by Jon Lindenauer
I have been racing since I was in high school. I raced every season of college and every season since then minus half a season in the winter of 2020 when my ankle was broken. I have run hundreds and hundreds of races in total, and yet I do not believe I have run another race in which the name itself speaks so precisely to what a person is getting themselves into as The Hard as Hell Half Marathon.
Even a few weeks out from race day I had not expected I would sign up. I am typically of the mindset that races are difficult enough without crafting a race course, which specifically accentuates that difficulty. And when I saw the race shirt logo which depicted half a demon's face grinning and wreathed in flames, a chill went up my spine. It was not until I learned that a friend and former local runner – Jakob Irwin – would be visiting and staying in the town of Warrensburg where the race was being held that I first considered it.
I decided to consult with an expert – someone who derives inexplicable joy from running and racing on hilly terrain – my friend and local legend Shaun Donegan. When we have discussed meeting up for weekend runs in the past, he has often posed to me the prospect of routes that wind up and down mountains with hundreds if not thousands of feet of elevation gain, which I flatly decline and tell him (more or less) that taking me on a run like that may endanger our friendship. The Hard as Hell Half has a counterpart race held at the same time called the Froggy Five Mile, which Shaun has won several times, and I knew from this he could offer me expert advice regarding the Half. My biggest concern was the fact that I done little to no hill training and was now considering signing up to run the most brutally hilly race of my entire running career.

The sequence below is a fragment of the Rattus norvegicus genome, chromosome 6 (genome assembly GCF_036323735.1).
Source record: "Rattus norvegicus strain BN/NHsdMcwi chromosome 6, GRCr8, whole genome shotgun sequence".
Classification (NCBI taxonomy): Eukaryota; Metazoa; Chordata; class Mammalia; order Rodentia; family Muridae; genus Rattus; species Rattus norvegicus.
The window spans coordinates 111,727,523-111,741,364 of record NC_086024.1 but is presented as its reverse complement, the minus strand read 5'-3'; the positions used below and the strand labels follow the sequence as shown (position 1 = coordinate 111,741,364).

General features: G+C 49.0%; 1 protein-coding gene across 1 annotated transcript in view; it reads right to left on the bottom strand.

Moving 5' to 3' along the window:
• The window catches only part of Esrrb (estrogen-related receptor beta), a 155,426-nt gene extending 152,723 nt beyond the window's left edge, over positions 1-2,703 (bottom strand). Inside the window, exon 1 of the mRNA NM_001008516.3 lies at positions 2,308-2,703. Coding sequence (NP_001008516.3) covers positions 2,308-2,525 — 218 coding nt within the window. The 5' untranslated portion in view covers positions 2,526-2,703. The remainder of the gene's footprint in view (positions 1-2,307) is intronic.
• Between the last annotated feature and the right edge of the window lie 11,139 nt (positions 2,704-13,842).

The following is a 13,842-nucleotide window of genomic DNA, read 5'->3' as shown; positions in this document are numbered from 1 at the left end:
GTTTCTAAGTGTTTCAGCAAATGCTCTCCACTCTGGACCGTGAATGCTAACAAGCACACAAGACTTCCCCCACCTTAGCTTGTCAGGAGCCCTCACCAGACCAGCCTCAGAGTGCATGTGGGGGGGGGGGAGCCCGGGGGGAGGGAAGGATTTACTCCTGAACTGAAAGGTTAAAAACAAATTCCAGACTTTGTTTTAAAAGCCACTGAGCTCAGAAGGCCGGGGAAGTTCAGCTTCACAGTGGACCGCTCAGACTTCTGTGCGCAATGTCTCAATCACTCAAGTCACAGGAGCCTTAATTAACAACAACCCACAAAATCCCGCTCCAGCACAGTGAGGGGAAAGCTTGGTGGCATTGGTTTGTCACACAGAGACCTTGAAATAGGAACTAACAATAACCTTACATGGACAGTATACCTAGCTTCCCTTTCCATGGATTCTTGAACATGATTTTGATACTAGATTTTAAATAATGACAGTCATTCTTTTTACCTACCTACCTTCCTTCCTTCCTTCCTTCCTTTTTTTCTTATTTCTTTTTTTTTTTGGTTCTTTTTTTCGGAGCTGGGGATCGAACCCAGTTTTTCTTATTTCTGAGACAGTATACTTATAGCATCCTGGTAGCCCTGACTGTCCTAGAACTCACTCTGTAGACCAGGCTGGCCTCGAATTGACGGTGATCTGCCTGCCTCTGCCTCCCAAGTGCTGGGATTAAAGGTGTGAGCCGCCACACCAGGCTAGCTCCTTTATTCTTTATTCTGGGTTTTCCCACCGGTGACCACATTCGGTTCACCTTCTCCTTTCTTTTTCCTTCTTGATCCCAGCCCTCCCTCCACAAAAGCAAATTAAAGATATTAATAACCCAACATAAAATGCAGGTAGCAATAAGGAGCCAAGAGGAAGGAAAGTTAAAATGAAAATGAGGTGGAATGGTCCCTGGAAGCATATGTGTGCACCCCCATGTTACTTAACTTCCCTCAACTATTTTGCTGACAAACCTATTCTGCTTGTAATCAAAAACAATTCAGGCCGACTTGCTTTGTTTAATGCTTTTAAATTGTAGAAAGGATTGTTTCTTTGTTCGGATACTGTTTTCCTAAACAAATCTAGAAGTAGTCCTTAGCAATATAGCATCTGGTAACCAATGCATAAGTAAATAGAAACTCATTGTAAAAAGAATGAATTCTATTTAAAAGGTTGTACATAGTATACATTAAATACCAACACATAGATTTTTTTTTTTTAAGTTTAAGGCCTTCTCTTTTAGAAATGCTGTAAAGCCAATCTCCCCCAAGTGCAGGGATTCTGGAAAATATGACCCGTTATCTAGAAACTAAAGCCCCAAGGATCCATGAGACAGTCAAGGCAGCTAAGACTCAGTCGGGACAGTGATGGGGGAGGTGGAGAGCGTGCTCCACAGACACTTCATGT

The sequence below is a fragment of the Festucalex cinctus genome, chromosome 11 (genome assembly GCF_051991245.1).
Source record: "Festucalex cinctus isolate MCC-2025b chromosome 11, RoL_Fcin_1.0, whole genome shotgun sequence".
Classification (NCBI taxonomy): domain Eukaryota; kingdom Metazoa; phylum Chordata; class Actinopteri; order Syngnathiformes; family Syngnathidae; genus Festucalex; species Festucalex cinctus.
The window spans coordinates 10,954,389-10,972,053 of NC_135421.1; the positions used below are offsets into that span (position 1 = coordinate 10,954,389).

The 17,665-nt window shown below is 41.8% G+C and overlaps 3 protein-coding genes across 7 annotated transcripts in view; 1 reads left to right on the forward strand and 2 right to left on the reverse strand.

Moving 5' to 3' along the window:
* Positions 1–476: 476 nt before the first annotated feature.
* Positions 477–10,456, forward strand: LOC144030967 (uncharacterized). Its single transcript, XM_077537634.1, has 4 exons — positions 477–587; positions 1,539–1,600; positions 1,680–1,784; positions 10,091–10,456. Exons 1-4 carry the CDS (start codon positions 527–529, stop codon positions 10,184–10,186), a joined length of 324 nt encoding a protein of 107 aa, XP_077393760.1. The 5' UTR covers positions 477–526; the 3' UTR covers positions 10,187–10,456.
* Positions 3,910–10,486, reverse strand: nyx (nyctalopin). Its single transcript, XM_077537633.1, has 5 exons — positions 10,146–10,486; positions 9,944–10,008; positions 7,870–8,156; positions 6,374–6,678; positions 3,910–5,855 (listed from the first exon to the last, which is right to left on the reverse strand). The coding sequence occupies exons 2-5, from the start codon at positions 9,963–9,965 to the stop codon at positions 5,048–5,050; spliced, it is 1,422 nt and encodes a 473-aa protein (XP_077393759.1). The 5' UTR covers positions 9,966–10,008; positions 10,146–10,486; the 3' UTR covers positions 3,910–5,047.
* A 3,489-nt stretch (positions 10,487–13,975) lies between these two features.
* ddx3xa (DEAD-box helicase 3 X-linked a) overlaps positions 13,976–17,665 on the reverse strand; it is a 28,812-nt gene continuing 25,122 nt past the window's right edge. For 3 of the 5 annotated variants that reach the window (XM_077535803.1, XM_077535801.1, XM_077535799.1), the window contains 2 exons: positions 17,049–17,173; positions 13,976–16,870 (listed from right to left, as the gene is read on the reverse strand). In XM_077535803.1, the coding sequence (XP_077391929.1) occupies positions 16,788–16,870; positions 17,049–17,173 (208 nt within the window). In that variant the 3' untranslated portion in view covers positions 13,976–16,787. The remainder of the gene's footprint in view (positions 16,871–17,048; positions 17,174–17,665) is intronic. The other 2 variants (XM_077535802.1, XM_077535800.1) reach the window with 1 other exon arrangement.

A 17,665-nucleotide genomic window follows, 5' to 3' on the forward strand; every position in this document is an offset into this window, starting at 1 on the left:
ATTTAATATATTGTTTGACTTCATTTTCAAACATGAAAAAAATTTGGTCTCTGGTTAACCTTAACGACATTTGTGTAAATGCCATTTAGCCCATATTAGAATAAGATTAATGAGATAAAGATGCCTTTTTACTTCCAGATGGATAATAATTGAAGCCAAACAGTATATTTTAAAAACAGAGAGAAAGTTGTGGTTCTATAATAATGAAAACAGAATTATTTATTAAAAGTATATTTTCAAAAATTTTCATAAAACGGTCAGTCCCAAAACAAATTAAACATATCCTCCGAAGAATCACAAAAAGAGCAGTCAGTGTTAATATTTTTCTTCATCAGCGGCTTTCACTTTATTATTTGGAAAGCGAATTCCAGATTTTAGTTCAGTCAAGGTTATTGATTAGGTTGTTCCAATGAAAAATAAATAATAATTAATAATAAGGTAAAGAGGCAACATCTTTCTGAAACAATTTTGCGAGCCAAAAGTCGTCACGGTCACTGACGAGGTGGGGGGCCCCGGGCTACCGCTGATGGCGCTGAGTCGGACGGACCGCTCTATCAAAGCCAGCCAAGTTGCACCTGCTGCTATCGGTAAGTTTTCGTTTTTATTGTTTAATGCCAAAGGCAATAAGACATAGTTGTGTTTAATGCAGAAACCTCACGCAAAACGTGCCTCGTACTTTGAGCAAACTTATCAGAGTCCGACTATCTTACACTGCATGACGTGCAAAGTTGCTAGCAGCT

"Dude, you'll be fine" he said, "there are a few good climbs but they are gradual."
With that I registered and my fate was sealed.
In the days leading up to the race I tried to formulate some sort of strategy, anything that might make it seem less intimidating to myself.
"Just treat it like a hard training run."
"Just go hard on the downhills and do what you can on the uphills."